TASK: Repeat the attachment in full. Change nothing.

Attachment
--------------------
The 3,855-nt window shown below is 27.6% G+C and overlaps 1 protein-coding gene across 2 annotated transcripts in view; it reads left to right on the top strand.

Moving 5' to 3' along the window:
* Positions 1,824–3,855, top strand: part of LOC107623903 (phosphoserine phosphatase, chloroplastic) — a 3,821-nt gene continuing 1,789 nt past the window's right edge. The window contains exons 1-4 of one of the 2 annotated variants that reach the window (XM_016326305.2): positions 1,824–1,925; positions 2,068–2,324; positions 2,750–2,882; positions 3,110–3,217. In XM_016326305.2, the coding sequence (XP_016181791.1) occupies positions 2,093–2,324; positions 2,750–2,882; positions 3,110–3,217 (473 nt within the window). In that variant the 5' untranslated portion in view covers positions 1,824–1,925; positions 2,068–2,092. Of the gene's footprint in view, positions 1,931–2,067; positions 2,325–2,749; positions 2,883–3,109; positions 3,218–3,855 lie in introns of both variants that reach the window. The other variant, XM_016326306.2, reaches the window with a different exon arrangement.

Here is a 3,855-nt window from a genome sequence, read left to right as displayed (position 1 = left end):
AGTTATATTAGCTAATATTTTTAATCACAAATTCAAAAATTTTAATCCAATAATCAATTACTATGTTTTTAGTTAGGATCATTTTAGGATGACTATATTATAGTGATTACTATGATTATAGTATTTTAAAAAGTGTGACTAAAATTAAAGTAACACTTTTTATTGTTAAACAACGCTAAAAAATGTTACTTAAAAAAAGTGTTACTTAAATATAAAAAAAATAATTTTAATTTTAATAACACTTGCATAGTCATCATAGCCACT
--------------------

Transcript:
The 3,855-nt window shown below is 27.6% G+C and overlaps 1 protein-coding gene across 2 annotated transcripts in view; it reads left to right on the top strand.

Moving 5' to 3' along the window:
* Positions 1,824–3,855, top strand: part of LOC107623903 (phosphoserine phosphatase, chloroplastic) — a 3,821-nt gene continuing 1,789 nt past the window's right edge. The window contains exons 1-4 of one of the 2 annotated variants that reach the window (XM_016326305.2): positions 1,824–1,925; positions 2,068–2,324; positions 2,750–2,882; positions 3,110–3,217. In XM_016326305.2, the coding sequence (XP_016181791.1) occupies positions 2,093–2,324; positions 2,750–2,882; positions 3,110–3,217 (473 nt within the window). In that variant the 5' untranslated portion in view covers positions 1,824–1,925; positions 2,068–2,092. Of the gene's footprint in view, positions 1,931–2,067; positions 2,325–2,749; positions 2,883–3,109; positions 3,218–3,855 lie in introns of both variants that reach the window. The other variant, XM_016326306.2, reaches the window with a different exon arrangement.

Here is a 3,855-nt window from a genome sequence, read left to right as displayed (position 1 = left end):
AGTTATATTAGCTAATATTTTTAATCACAAATTCAAAAATTTTAATCCAATAATCAATTACTATGTTTTTAGTTAGGATCATTTTAGGATGACTATATTATAGTGATTACTATGATTATAGTATTTTAAAAAGTGTGACTAAAATTAAAGTAACACTTTTTATTGTTAAACAACGCTAAAAAATGTTACTTAAAAAAAGTGTTACTTAAATATAAAAAAAATAATTTTAATTTTAATAACACTTGCATAGTCATCATAGCCACT